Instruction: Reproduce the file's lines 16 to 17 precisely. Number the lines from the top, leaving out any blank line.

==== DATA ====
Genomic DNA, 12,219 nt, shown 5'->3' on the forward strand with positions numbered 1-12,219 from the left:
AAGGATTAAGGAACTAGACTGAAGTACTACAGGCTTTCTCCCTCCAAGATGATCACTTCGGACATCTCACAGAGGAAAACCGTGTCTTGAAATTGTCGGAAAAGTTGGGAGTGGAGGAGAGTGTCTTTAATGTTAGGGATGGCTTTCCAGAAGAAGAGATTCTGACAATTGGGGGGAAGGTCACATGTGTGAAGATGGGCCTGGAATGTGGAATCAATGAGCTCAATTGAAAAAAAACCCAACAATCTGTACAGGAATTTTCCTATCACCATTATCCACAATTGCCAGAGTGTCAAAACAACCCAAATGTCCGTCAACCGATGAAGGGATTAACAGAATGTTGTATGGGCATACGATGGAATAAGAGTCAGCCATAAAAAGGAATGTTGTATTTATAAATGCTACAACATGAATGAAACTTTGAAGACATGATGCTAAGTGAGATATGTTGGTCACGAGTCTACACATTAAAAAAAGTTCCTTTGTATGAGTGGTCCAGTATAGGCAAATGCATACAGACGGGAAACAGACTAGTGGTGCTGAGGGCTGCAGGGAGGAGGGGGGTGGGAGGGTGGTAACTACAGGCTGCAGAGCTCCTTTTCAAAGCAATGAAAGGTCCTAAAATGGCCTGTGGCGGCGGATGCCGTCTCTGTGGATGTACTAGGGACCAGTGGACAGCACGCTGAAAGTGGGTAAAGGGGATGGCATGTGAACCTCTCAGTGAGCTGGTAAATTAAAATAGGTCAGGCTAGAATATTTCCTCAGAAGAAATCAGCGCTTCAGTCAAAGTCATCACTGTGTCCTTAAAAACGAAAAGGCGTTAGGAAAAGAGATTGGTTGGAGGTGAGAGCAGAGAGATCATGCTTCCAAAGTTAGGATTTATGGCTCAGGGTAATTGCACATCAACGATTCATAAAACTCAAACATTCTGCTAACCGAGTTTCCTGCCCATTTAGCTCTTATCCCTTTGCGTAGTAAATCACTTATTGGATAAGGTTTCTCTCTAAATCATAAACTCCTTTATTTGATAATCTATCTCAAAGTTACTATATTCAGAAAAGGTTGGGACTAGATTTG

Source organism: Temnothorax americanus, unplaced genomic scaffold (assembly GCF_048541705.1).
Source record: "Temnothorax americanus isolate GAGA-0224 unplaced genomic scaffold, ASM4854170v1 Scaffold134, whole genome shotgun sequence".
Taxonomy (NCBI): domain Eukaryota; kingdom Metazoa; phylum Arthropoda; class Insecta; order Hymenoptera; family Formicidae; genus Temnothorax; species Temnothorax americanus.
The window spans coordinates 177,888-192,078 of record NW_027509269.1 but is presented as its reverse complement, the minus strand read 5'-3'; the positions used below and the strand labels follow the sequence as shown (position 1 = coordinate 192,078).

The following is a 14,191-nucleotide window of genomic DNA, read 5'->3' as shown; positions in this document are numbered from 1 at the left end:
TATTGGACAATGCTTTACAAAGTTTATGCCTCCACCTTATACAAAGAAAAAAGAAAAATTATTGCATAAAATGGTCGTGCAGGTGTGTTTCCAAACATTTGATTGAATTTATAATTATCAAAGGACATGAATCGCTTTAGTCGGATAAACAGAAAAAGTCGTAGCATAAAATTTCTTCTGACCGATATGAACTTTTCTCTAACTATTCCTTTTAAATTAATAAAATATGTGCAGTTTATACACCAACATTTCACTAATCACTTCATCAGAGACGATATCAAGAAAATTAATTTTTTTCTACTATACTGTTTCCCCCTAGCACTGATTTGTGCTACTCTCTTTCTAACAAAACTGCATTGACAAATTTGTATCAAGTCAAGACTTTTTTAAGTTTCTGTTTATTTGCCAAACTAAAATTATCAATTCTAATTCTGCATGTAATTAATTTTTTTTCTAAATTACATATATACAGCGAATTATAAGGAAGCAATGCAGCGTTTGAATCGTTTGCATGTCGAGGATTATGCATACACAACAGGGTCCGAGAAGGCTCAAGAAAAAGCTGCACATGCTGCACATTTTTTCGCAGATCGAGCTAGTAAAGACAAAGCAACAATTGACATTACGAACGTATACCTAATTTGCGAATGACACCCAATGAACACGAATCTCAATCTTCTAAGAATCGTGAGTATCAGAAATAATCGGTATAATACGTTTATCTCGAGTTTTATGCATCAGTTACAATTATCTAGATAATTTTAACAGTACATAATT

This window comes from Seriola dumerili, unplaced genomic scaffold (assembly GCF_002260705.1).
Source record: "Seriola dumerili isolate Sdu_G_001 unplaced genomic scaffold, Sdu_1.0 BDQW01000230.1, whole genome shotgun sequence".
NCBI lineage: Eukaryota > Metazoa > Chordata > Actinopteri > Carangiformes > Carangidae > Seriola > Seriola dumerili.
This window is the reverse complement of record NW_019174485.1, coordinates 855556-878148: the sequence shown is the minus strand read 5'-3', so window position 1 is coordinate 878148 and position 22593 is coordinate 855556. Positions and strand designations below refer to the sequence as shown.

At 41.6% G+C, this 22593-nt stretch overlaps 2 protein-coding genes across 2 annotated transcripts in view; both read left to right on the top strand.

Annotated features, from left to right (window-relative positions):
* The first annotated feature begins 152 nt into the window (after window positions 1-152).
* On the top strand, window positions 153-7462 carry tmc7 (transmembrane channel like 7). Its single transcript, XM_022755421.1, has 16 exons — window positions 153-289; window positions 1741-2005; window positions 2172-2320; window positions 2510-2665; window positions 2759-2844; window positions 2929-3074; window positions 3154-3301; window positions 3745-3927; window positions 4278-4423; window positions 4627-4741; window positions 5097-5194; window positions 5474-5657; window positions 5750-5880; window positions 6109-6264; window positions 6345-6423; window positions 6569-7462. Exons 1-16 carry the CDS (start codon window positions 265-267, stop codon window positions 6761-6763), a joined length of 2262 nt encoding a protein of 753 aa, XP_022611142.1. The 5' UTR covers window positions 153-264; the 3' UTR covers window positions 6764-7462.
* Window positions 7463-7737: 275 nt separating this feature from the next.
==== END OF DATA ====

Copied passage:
* On the top strand, window positions 153-7462 carry tmc7 (transmembrane channel like 7). Its single transcript, XM_022755421.1, has 16 exons — window positions 153-289; window positions 1741-2005; window positions 2172-2320; window positions 2510-2665; window positions 2759-2844; window positions 2929-3074; window positions 3154-3301; window positions 3745-3927; window positions 4278-4423; window positions 4627-4741; window positions 5097-5194; window positions 5474-5657; window positions 5750-5880; window positions 6109-6264; window positions 6345-6423; window positions 6569-7462. Exons 1-16 carry the CDS (start codon window positions 265-267, stop codon window positions 6761-6763), a joined length of 2262 nt encoding a protein of 753 aa, XP_022611142.1. The 5' UTR covers window positions 153-264; the 3' UTR covers window positions 6764-7462.
* Window positions 7463-7737: 275 nt separating this feature from the next.